Federal prosecutors are trying to prevent a Singapore-based tech expert from testifying in a trial against a California man accused of jailbreaking XBOX 360s.
An Albuquerque police officer has allegedly been caught on video turning off his body camera before administering a beating.
In Texas, a man has been held in state custody since 1983 after a previous conviction had been overturned.
A Texas police officer was caught on video violently throwing a DWI suspect to the pavement and knocking her unconscious as her 6-year-old daughter looked on.
Dominic Holden writes about what Texas legislators are planning to do in order to stop gay marriage in the state.
Oklahoma intends to use nitrogen asphyxiation to administer the death penalty.
Law enforcement officials in Garden City, Kansas insist that their decision to kidnap the 11-year-old son of a medical marijuana user is in the child’s best interest.
Law enforcement officials assigned to Ferguson referred to protestors as “enemy forces”.
In Wisconsin, police have been raiding conservative activists and telling them to stay silent about what transpired.
A Chicago police officer was acquitted of a murder that he committed while off-duty. The reason given for the judge’s ruling doesn’t appear to make any sense, and the prosecutors appear to have given zero fucks about the case (or even purposefully tanked it).
Also in Chicago, the city will soon be paying reparations to the victims of police torture.
Sheriff’s deputies in Chicago are accused of stripping a deceased DUI victim and taking nude photos of her by the side of the road.
Michigan governor Rick Snyder opposes having the state of Michigan recognize the marriage of a gay man who’s terminally ill and married his partner in 2013 in New York.
A woman from Ohio has won a settlement from the federal government after being strip-searched at the Detroit airport.
A family in Ohio is unable to get effective medicine for their daughter’s seizures because Ohio still doesn’t have a medical marijuana law.
Vaidya Gullapalli reports on the root causes of the recent hunger strike at Youngstown, Ohio’s supermax prison.
Near the University of Mississippi, local law enforcement is targeting low-level drug offenders to play the very dangerous role of confidential informant in order to avoid life-altering criminal records.
Anti-choice extremists in North Carolina are trying to implement a 72-hour waiting period for women to have an abortion.
A 94-year-old in North Carolina was arrested on marijuana charges.
Susan Ferriss writes about an 11-year-old autistic boy in Virginia whose treatment by both his school and the criminal justice system is raising some troubling questions.
A Baltimore man named Freddie Gray died of a severe spine injury after being arrested in Baltimore. This incident, after years of horrible relations between police and citizens, exploded into city-wide rioting. Like other cities that have recently seen unrest, Baltimore aggressively polices minority communities for petty crimes and has a history of using excessive force. David Simon points his finger squarely at the drug war.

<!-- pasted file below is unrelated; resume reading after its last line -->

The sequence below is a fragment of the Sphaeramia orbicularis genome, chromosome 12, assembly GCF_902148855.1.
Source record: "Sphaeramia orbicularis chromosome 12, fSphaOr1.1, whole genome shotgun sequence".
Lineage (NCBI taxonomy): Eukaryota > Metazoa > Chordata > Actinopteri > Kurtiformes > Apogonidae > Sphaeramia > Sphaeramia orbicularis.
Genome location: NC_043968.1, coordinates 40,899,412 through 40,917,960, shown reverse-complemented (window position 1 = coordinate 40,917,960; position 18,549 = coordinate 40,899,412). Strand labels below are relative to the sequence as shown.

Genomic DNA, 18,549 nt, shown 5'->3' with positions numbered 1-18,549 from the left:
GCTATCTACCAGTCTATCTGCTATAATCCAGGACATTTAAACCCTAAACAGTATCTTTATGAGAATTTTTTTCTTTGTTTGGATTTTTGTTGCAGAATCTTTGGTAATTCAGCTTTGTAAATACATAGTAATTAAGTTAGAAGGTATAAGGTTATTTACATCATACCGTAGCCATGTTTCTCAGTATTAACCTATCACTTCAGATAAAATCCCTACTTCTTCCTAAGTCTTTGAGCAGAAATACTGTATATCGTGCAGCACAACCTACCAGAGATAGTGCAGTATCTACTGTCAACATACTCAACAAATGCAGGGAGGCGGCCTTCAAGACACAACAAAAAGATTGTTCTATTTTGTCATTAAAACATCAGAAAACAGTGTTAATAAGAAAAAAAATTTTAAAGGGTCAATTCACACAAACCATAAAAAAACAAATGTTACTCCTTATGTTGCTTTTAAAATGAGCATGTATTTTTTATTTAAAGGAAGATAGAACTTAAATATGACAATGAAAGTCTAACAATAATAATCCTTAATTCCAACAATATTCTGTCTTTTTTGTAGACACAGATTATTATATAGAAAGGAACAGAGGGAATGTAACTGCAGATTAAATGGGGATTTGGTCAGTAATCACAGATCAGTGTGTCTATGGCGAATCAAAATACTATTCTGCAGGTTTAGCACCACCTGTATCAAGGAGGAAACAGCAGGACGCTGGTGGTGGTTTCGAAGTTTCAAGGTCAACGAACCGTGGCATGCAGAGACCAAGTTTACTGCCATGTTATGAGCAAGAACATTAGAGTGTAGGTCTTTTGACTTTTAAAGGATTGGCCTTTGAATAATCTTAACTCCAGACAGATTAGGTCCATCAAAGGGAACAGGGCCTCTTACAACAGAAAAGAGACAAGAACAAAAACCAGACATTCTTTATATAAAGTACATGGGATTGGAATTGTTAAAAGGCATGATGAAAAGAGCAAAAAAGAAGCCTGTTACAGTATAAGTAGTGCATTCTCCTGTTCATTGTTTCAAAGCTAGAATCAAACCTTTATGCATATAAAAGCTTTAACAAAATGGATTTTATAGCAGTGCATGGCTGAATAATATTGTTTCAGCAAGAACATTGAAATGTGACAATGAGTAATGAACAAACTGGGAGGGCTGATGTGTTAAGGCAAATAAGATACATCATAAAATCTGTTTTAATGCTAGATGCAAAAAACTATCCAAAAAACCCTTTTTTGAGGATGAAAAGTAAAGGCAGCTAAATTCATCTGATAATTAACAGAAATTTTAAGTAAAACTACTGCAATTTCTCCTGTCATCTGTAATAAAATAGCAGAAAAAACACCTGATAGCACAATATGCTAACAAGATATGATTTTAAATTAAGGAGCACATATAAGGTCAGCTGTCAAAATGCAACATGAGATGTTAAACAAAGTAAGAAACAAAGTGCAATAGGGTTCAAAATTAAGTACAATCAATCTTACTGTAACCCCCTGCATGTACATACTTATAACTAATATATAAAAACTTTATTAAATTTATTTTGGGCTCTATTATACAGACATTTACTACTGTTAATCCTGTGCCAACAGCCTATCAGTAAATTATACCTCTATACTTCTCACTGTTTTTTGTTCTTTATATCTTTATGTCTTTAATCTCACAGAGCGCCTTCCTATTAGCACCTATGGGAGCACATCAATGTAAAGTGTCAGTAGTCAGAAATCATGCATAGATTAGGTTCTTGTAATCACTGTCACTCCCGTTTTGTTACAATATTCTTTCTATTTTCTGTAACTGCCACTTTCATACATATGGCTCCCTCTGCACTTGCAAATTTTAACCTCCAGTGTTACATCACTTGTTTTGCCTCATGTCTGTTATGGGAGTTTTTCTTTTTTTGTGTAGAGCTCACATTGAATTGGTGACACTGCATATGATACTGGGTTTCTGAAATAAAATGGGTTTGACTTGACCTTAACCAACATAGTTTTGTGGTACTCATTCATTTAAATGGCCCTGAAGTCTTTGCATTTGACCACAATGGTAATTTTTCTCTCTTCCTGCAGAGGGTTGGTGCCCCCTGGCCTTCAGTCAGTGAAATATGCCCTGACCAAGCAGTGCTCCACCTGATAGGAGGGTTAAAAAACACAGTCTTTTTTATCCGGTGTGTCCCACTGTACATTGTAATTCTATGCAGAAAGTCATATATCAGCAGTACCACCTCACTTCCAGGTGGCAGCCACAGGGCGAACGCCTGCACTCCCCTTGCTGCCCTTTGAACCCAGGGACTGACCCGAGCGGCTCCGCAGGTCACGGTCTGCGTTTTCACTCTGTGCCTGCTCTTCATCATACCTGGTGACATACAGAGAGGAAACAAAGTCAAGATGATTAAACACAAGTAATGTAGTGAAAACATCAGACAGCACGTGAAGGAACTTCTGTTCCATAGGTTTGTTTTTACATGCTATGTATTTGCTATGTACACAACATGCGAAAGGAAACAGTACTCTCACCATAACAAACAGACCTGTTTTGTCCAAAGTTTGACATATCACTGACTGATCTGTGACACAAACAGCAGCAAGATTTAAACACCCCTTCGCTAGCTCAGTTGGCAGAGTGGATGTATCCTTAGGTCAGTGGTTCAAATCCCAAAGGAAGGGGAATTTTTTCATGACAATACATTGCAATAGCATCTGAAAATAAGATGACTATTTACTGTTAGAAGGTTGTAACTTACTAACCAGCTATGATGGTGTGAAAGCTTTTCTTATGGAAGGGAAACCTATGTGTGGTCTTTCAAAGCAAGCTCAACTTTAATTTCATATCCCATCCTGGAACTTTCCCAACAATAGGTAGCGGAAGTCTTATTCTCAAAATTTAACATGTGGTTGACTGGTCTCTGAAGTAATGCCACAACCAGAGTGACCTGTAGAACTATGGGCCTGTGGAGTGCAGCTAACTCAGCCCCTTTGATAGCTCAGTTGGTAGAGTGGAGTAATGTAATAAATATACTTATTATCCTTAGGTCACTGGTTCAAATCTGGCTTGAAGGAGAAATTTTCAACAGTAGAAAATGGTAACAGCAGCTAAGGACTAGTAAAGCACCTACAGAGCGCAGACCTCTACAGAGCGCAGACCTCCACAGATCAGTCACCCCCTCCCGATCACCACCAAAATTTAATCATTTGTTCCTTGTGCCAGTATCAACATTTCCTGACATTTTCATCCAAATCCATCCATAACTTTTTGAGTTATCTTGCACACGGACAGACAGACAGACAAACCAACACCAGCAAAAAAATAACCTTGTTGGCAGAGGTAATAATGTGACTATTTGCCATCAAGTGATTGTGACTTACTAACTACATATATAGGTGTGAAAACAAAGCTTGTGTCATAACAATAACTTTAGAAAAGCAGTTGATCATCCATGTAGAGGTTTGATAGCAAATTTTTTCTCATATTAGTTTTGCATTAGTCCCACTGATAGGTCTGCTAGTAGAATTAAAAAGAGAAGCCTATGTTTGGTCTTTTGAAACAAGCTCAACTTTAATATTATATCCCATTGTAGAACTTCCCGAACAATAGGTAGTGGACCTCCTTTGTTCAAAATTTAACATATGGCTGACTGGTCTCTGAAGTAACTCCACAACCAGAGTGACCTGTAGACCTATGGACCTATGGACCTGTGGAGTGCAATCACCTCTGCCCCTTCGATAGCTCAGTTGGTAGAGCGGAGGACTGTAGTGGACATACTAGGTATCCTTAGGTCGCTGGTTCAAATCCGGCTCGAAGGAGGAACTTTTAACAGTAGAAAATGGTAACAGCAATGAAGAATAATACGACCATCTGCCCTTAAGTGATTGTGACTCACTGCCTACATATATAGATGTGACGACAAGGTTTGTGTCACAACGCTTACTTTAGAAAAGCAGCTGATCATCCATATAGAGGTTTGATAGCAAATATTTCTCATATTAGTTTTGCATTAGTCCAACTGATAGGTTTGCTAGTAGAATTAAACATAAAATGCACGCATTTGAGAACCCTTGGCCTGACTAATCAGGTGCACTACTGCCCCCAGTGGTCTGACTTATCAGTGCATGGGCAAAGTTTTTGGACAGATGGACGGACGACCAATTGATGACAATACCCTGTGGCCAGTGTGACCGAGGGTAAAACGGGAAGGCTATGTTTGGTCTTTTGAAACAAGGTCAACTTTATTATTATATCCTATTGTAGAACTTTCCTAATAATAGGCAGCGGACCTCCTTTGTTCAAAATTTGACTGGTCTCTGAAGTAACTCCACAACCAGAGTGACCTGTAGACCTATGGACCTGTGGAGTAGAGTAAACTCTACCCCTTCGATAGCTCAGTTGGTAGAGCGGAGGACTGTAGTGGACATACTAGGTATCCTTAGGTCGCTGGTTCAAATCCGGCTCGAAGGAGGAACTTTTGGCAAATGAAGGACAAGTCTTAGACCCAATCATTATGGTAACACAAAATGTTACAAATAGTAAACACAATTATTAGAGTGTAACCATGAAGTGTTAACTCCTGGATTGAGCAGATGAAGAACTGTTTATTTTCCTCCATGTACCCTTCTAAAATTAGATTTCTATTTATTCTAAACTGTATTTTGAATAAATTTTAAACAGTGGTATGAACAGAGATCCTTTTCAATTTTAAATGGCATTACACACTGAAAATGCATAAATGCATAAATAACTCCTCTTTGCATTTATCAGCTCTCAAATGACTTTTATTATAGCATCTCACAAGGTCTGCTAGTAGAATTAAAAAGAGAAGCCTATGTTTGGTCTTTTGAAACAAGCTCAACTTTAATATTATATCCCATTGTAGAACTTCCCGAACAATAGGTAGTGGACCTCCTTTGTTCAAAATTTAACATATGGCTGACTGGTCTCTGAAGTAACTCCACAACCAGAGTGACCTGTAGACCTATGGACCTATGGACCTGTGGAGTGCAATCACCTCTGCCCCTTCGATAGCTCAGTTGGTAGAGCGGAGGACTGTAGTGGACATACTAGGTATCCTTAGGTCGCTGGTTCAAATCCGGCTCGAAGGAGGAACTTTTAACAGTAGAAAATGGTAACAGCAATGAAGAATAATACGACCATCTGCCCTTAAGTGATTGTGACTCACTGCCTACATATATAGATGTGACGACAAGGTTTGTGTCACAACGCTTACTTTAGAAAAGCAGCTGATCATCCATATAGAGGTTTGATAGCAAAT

Police in Harrisburg, PA will be releasing a video of a police officer shooting an unarmed man in the back as he laid face down.
In Philadelphia, suspects being injured in police vans is also a widespread problem.
A Philadelphia narcotics officer is being charged with perjury after repeatedly lying in court under oath.
Joel Anderson writes about the case of Shaneen Allen, the black single mom whose plight after violating New Jersey’s gun laws drew large support from gun rights supporters.
New York City is tracking cars throughout the city via their EZPass boxes, even far from where tolls are collected. And the New York Times editorializes against the city’s biased and unfair summons system.
Prince Edward Island is the only part of Canada where abortion services are not available.
Mexico has recently been deporting record numbers of Central American children fleeing their home countries.
The British government is starting to consider ways to assist refugees trying to escape Libya’s violence on boats across the Mediterranean that are sinking at a high rate. Dara Lind writes about the legal obligations that European nations have with respect to helping these refugees.
Jeremy Scahill writes about the role that the U.S. military base in Ramstein, Germany plays in America’s drone wars.
A pro-Russian journalist was shot by masked assailants in Kiev.
Israel’s Supreme Court has given a green light to confiscate property from displaced Palestinians. Young activists in Gaza planned an international day of solidarity for the victims of Israel’s occupation for April 29.
Former Egyptian President Mohamed Morsi was sentenced to 20 years in prison for inciting violence, illegally detaining people, and torture – all things that the regime that’s prosecuting him is also doing.
Sudan is trying to keep international observers out of Darfur.
Human rights activist Rasul Jafarov was sentenced for 6.5 years in Azerbaijan.
Iran has provided no evidence at all to the Washington Post to explain why their Tehran-based reporter, Jason Rezaian, is facing trial.
Indonesia is facing international condemnation for the execution of 8 alleged drug traffickers.
The Committee to Protect Journalists have named Eritrea and North Korea as the two most censored countries in the world.